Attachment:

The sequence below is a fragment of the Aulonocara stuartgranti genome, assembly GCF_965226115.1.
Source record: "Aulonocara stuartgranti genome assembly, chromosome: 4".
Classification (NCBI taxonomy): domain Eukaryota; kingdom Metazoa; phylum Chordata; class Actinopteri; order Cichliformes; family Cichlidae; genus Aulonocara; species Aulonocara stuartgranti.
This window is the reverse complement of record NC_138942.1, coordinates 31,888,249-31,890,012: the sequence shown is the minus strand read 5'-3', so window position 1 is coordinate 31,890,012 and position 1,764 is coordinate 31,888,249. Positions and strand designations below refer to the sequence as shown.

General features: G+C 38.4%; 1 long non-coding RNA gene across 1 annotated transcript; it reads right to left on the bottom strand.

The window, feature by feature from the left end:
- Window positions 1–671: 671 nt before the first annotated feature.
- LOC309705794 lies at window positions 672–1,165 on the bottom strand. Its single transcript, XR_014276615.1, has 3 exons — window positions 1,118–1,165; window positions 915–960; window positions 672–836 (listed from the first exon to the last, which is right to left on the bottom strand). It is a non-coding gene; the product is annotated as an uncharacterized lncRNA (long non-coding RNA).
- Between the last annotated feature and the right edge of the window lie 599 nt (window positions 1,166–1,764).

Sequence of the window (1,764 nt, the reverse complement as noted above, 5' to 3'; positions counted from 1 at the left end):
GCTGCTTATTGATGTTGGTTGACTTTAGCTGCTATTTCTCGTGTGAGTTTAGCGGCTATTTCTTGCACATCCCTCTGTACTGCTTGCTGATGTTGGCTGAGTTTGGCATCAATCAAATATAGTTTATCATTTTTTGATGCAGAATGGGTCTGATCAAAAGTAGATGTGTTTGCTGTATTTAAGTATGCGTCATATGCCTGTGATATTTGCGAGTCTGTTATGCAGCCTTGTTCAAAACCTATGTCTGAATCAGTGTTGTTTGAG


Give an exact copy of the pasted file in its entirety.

The sequence below is a fragment of the Aulonocara stuartgranti genome, assembly GCF_965226115.1.
Source record: "Aulonocara stuartgranti genome assembly, chromosome: 4".
Classification (NCBI taxonomy): domain Eukaryota; kingdom Metazoa; phylum Chordata; class Actinopteri; order Cichliformes; family Cichlidae; genus Aulonocara; species Aulonocara stuartgranti.
This window is the reverse complement of record NC_138942.1, coordinates 31,888,249-31,890,012: the sequence shown is the minus strand read 5'-3', so window position 1 is coordinate 31,890,012 and position 1,764 is coordinate 31,888,249. Positions and strand designations below refer to the sequence as shown.

General features: G+C 38.4%; 1 long non-coding RNA gene across 1 annotated transcript; it reads right to left on the bottom strand.

The window, feature by feature from the left end:
- Window positions 1–671: 671 nt before the first annotated feature.
- LOC309705794 lies at window positions 672–1,165 on the bottom strand. Its single transcript, XR_014276615.1, has 3 exons — window positions 1,118–1,165; window positions 915–960; window positions 672–836 (listed from the first exon to the last, which is right to left on the bottom strand). It is a non-coding gene; the product is annotated as an uncharacterized lncRNA (long non-coding RNA).
- Between the last annotated feature and the right edge of the window lie 599 nt (window positions 1,166–1,764).

Sequence of the window (1,764 nt, the reverse complement as noted above, 5' to 3'; positions counted from 1 at the left end):
GCTGCTTATTGATGTTGGTTGACTTTAGCTGCTATTTCTCGTGTGAGTTTAGCGGCTATTTCTTGCACATCCCTCTGTACTGCTTGCTGATGTTGGCTGAGTTTGGCATCAATCAAATATAGTTTATCATTTTTTGATGCAGAATGGGTCTGATCAAAAGTAGATGTGTTTGCTGTATTTAAGTATGCGTCATATGCCTGTGATATTTGCGAGTCTGTTATGCAGCCTTGTTCAAAACCTATGTCTGAATCAGTGTTGTTTGAG